Rice has been interacting with her fans for many years, asking provocative questions, and enlisting provocative responses, but engaging in battles with critics, professional or volunteer, is always a losing battle. That she’s found a way to milk publicity out of it should be a lesson to us all, i.e., find something controversial and beat the heck out of it, hope the press will pick it up (press releases help), and then release your novel.

    I have tons of such ideas for my novels, but they’re all illegal.

    I don’t know what it is about you, Pete, but I invariably agree with you. I imagine our conversations, should we meet in person one day;

    PETE: “Something intelligent.”

    SHERYL: “Yes.”

    PETE: “Something intelligent.”

    SHERYL: “I agree.”

    How boring!

    Thanks for another great post.

  6. 11 Margaret

    Thanks Pete for this post. I must say that if one cannot learn to ignore those who “comment” inappropriately or egregiously, then one should not expose one’s work to public scrutiny. A thick skin is difficult to develop, I know. But that thick skin can also allow you to take in comments that possibly are true, however boorishly expressed, and help you to become a better writer. As for the petition, and Anne Rice’s participation in it (I admire Anne Rice by the way), I leave that to play itself out. I thought your take on it was very interesting.

    • Thanks Margaret, for stopping in. LOL, “interesting” is that adjective that many polite people substitute for FOS.

      • 13 Margaret

        LOL perhaps I should not have used the word “interesting” cause I did not think it was FOS. Perhaps the words instructive, or thought provoking would have been better.

  7. 14 I. Curmudgeon

    This is a wonderful article. It’s got me reading and linking past blog posts that you’ve written. Thank you for letting us readers know that there are still voices of reason in the independent writing world.

    I. Curmudgeon (P.S. You may not remember me, but I was the guy who put foreward the bagels and donoughts argument against publisher behavior many moons ago.)

  8. Amazon review mafia!

    • 18 I. Curmudgeon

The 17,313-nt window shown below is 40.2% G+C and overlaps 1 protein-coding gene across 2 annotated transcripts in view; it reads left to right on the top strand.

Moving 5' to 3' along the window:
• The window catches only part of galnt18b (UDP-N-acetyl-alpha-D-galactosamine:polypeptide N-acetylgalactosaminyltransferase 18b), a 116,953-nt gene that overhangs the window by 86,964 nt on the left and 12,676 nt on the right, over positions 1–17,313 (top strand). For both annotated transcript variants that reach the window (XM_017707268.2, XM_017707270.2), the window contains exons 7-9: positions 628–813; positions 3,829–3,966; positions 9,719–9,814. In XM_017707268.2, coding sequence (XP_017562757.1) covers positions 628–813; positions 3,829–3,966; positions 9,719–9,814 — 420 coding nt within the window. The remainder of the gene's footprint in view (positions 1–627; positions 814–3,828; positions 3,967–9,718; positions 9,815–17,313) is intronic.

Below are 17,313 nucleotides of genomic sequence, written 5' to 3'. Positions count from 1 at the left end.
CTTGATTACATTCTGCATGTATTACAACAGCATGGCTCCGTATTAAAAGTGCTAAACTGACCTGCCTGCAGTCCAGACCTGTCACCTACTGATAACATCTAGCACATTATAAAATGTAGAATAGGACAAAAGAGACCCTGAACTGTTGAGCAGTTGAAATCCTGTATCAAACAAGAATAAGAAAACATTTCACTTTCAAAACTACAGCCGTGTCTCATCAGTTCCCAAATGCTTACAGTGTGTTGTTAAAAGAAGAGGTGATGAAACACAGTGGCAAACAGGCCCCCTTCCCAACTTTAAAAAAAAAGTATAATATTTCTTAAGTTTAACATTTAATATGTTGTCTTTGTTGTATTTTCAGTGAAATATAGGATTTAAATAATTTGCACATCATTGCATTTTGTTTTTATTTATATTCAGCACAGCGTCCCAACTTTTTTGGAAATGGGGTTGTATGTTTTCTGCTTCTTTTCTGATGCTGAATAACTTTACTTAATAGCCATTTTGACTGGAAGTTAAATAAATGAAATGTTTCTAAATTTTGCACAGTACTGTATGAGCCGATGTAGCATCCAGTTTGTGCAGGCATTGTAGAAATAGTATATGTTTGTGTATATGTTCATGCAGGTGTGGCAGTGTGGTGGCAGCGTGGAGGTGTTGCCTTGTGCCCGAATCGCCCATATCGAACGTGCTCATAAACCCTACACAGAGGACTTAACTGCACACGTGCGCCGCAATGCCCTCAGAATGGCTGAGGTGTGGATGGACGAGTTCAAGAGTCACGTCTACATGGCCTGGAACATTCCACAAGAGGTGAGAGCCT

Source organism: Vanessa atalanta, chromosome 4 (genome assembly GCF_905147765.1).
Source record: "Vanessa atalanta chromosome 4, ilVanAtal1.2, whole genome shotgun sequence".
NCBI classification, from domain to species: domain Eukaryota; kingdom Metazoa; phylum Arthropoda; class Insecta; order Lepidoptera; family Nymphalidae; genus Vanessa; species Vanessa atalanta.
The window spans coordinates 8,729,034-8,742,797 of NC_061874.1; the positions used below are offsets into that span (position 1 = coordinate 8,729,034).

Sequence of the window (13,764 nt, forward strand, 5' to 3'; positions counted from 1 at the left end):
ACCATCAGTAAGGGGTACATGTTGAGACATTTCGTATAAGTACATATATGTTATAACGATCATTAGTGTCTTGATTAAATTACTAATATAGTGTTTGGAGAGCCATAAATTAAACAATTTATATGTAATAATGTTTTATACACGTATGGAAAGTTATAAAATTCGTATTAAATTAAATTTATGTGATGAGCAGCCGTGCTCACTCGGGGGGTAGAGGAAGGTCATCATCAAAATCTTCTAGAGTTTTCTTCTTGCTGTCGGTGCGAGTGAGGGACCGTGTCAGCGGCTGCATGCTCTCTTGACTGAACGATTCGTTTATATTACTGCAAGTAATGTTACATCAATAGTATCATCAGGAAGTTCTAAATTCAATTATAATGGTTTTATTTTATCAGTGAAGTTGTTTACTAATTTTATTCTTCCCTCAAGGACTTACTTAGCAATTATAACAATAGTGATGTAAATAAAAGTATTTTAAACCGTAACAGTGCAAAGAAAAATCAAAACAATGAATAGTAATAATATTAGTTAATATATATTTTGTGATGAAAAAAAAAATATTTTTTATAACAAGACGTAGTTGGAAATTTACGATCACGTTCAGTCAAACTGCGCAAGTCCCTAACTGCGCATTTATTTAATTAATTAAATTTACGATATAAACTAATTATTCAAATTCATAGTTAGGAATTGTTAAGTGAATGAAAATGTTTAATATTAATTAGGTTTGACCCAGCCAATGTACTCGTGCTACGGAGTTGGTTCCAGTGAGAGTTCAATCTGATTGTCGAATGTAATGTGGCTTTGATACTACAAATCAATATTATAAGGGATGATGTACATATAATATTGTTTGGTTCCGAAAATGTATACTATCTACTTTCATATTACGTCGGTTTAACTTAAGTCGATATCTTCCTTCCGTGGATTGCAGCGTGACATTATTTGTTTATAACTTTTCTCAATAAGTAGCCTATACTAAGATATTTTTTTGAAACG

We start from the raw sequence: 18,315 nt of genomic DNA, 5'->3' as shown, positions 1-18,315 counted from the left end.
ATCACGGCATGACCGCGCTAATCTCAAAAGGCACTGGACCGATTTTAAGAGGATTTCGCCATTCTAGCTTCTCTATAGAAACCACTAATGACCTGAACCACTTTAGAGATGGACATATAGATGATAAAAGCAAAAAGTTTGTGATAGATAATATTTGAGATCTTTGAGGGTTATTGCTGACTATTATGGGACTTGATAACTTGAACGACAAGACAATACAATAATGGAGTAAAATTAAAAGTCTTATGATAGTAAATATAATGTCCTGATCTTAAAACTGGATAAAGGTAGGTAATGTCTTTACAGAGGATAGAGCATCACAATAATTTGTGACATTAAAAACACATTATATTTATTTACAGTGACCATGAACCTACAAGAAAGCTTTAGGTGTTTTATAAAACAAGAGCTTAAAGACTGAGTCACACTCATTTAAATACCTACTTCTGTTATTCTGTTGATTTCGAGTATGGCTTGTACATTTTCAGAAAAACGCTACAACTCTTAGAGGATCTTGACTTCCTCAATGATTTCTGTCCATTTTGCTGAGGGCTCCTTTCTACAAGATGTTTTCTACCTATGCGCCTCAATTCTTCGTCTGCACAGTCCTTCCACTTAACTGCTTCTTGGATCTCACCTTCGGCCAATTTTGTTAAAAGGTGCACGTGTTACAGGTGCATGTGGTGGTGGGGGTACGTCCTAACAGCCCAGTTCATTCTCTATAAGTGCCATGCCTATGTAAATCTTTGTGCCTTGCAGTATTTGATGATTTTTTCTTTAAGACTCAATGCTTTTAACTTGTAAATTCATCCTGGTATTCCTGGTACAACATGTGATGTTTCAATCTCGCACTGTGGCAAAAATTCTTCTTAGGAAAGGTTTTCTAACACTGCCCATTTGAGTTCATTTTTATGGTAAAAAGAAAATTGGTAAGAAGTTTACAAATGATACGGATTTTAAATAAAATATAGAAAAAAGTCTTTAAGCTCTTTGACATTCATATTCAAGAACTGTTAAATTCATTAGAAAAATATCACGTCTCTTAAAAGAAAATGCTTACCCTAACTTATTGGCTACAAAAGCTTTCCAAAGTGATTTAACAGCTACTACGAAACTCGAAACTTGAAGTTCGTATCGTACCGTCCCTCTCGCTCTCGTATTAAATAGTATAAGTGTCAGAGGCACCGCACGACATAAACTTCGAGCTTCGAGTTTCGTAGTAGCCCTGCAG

Is that the good mafia….or the bad mafia? (and it’s not me. They already have a Curmudgeon and he was listed on STGRB’s website…. and I got snubbed (so far). This is me.

      http://booklikes.com/blog

  9. 19 I. Curmudgeon

    I’m sorry, this may be a better link.

    http://curmudgeon.booklikes.com/

    • I don’t remember the bagels and doughnuts caper… and I did confuse you with Curmie on Amazon.

      • I think that you did. This was a long time ago on Goodreads. An author was being, in my opinion, a bit of a butt (he later turned out okay). The discussion was originally about “Romance in Crime Thrillers” (or something like that). It turned to genre and who controls genre and that’s when I pointed out that people can only buy what’s on the shelves, so if you say genre is controled by sales that, then it’s publishers who control genre and catagories not reader/consumers.

        I’m from Goodreads. Moderate “The Book Review Exchange” and “Action/Adventures Aficionados”

        And now, I am a booklikes guy.

  10. 22 Debbie

    A publicity stunt it most definitely was/is. Unfortunately, she decided to demean victims of actual bullying for the sake of her own publicity. Just undermine bully prevention efforts everywhere and apparently that is no big deal to the unfeeling, self-involved Mrs. Rice so long as she gets her limelight and gets back at certain amazon forum posters.

    As to the “journalist” — I hope next time when asking for reviewer “opinions” in an amazon forum she requests that posters identify themselves as to whether they are authors, reviewers or both before determining she had found “reviewer bully gangs preying on the weak.” Amazon rightfully deleted some comments clearly violating site guidelines; but, care to guess if were from reviewer or from an author?